Do you have trouble keeping new year’s resolutions? There’s an app for that. Or rather, a whole range of apps. From using peer pressure to invoking financial penalties, these apps are designed to push you towards completing your goal, no matter how great the inertia may be.
If you’re a serial procrastinator
1. 30/30 (iOS, Android)
Clearing your daily to-do list can be immensely satisfying, but only if you’re able to stay focused. For those who are easily distracted, it might help to set time limits for each task with 30/30. This app only allows you to add a maximum of one minute to each task, and is based on the central premise of work cycles — that you should work intensely for 30 minutes, and then take a break by doing something unrelated for the next 30. But if you’re not a fan of work cycles, the app also allows you to schedule tasks according to your own preferences.
2. Coach.me (Web, iOS, Android)
Forming a new habit can be hard, especially if it’s something as mundane as clearing your email inbox. Coach.me is one app that wants you to know you’re not alone, by allowing you to join communities of fellow users trying to cultivate the same habit. For instance, those with hopelessly cluttered email inboxes could join “Inbox Zero”, a community of over 24,000 people sharing tips on how to get your emails organised.
The app allows you to check in when you fulfil your habit — a simple task that can serve as positive reinforcement. But of course, you’ll need to have enough discipline to check in consistently for this to work.
3. StickK (Web, Beta on iOS and Android)
If you’re still too lazy to stick to your resolutions, StickK literally makes you put your money where your mouth is. While making a resolution on the site is free, users can choose to pledge a certain amount of money towards it and sign a contract with a referee. This money can go to a charity of your choice or to another person.
And if that does not provide sufficient drive, you can also pledge the money to a foe, or a US or UK-based charity that you hate, such as the gun lobbyists over at the US National Rifle Association. According to its founders, pledging money triples the chances that you’ll complete your goal. So if you’re especially desperate, StickK might be what you need.
Get up and get moving
4. Kfit (Web, iOS, Android)
If the monotony of going to the same gym deters you from working out, Kfit might be able to motivate you with its great variety of exercise options. For a monthly subscription fee of $99, Kfit users have access to over 570 gyms and fitness activities, from Bollywood dance to rock-wall climbing. There is no limit on the number of activities you take on, though there are caps on the number of times you can engage in an activity per month.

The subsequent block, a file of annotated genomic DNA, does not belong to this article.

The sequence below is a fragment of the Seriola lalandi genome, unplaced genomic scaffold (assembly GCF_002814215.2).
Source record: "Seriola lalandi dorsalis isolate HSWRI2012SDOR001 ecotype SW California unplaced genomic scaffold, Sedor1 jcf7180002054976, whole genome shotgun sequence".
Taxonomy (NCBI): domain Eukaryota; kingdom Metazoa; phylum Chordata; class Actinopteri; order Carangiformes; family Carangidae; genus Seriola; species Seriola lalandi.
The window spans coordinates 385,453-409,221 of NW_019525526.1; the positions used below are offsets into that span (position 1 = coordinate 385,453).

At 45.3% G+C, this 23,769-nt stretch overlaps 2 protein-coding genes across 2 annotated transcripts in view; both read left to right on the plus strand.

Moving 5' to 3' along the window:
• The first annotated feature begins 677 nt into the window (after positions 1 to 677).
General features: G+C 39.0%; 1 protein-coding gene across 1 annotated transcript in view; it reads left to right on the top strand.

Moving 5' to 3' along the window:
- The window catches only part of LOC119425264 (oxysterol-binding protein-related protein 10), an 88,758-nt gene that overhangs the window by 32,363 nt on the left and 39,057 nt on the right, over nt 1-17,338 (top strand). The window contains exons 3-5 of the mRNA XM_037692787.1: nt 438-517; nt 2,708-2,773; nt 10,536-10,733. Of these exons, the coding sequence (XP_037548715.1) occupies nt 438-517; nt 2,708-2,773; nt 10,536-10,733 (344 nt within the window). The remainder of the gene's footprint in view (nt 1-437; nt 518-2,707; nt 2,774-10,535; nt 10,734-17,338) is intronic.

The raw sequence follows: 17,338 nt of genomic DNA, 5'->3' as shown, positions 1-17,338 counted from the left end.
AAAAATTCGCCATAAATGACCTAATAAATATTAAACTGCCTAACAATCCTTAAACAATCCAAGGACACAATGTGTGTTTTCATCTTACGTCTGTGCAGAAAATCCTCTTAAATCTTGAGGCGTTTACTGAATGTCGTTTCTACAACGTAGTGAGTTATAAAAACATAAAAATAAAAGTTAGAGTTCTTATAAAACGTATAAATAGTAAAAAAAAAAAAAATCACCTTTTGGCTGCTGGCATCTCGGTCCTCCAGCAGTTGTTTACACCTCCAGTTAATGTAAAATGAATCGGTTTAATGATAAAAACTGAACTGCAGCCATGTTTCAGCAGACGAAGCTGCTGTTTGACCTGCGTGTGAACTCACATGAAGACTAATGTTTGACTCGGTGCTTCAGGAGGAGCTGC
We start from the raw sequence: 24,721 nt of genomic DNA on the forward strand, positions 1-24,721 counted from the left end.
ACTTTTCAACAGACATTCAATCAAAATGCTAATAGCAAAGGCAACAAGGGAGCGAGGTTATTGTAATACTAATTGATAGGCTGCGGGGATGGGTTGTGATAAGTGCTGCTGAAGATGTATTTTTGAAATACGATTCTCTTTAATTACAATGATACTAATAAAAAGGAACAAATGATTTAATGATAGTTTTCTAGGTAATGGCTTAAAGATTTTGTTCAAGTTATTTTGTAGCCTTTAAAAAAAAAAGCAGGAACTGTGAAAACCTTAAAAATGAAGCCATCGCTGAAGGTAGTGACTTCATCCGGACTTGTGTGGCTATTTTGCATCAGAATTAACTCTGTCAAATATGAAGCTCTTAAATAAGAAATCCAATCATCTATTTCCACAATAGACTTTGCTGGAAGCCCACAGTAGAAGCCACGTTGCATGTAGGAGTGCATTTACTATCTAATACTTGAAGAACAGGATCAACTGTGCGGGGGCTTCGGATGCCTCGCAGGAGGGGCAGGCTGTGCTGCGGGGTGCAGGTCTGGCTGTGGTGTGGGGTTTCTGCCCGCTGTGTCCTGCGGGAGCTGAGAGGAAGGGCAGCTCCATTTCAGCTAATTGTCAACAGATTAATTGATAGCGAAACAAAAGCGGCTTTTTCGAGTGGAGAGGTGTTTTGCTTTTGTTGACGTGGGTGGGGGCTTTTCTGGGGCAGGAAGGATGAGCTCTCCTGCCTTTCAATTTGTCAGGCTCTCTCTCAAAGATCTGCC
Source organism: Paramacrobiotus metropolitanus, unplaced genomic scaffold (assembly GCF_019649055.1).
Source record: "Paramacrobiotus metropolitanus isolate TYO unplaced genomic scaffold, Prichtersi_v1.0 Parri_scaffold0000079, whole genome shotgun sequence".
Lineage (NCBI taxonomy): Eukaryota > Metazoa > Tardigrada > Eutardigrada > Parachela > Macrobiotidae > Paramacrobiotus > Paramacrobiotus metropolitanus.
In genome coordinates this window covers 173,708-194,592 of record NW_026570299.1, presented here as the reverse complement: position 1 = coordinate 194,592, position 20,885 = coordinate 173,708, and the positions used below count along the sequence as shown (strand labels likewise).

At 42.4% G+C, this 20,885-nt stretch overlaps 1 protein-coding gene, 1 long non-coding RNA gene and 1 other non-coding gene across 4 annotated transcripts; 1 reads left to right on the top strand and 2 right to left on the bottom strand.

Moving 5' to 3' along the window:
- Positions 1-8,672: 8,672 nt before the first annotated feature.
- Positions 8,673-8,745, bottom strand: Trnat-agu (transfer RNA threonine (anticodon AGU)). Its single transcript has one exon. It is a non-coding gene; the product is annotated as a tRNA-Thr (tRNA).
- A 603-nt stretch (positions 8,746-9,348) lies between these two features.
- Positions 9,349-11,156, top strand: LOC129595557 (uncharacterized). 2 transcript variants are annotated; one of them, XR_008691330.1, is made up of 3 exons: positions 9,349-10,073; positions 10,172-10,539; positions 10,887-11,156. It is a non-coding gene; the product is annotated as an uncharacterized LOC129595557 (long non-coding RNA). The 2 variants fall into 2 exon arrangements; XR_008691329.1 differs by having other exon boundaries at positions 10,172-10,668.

5. Passport Asia (Web, iOS, Android)
If you’re not into fixed monthly subscriptions, you can consider Passport Asia, which lets you pay for what you use via packages consisting of a fixed number of activities that you can book on demand. The app offers popular fitness activities, such as yoga and pilates, alongside more unconventional options, such as parkour and adrenaline laser tag. Once your 30-day free trial wears out, the cheapest package comes at $88 for access to 5 classes monthly.
Take time to learn something new
6. Khan Academy (Web, iOS, Android)
If you haven’t heard, educational site Khan Academy is the app with a mission to provide a “free, world-class education to anyone, anywhere”. The app features instructive videos on a range of school subjects, from math and economics to art. Each video is accompanied by a transcript that is easy to follow, and can also be downloaded for offline viewing. As with its website, users can sign in to reward themselves with energy points and accumulate badges for bragging rights.
7. Duolingo (Web, iOS, Android)
Learning a new language can be intimidating when it requires constant memorisation and repetition. Duolingo tries to help ease the process with interactive quizzes and a point accumulation system. Community features also allow you to compare your progress to those of your friends; after all, what’s a better motivator than some healthy competition? What’s especially novel is that exercises also get users to translate web articles and documents, allowing them to contribute in some small way to breaking down language barriers on the Internet.
But remember to slow down and rest well
8. Headspace (iOS, Android)
If you’ve never had the patience to practise meditating on your own, Headspace might be able to help. Founder Andy Puddicombe, a former Buddhist monk, guides users on simple mediation exercises with his own soothing voice. The app is free for 10 days, after which you can embark on a monthly or yearly subscription — dubbed by the company as “gym membership for the mind”.
9. Colorfy (iOS, Android)
Colouring books for adults have recently grown in popularity, with rising evidence that the activity helps to relieve stress and anxiety. But if bringing a physical copy of the book around is too inconvenient, you can turn to Colorfy. The app provides you a range of intricate illustrations, from floral patterns to mandalas, for you to fill with colours and beautify with filters. And if you’re proud of your work, you can share it on social media or send it to someone.
10. Sleep Better (iOS, Android)
It’s near impossible to keep to resolutions if you’re not getting enough quality sleep to begin with. Sleep Better helps you keep track of your sleep phases, and recommends the best time for you to wake up based on the “Smart Alarm” feature.
The app also takes into account the different factors that affect your quality of sleep, including caffeine consumption and work stress. You can even keep track of your dreams by making dream notes, which could help uncover patterns that might explain why you wake up feeling tired. After all, the most important goal of 2016 should be that nothing gets between you and a good night’s rest.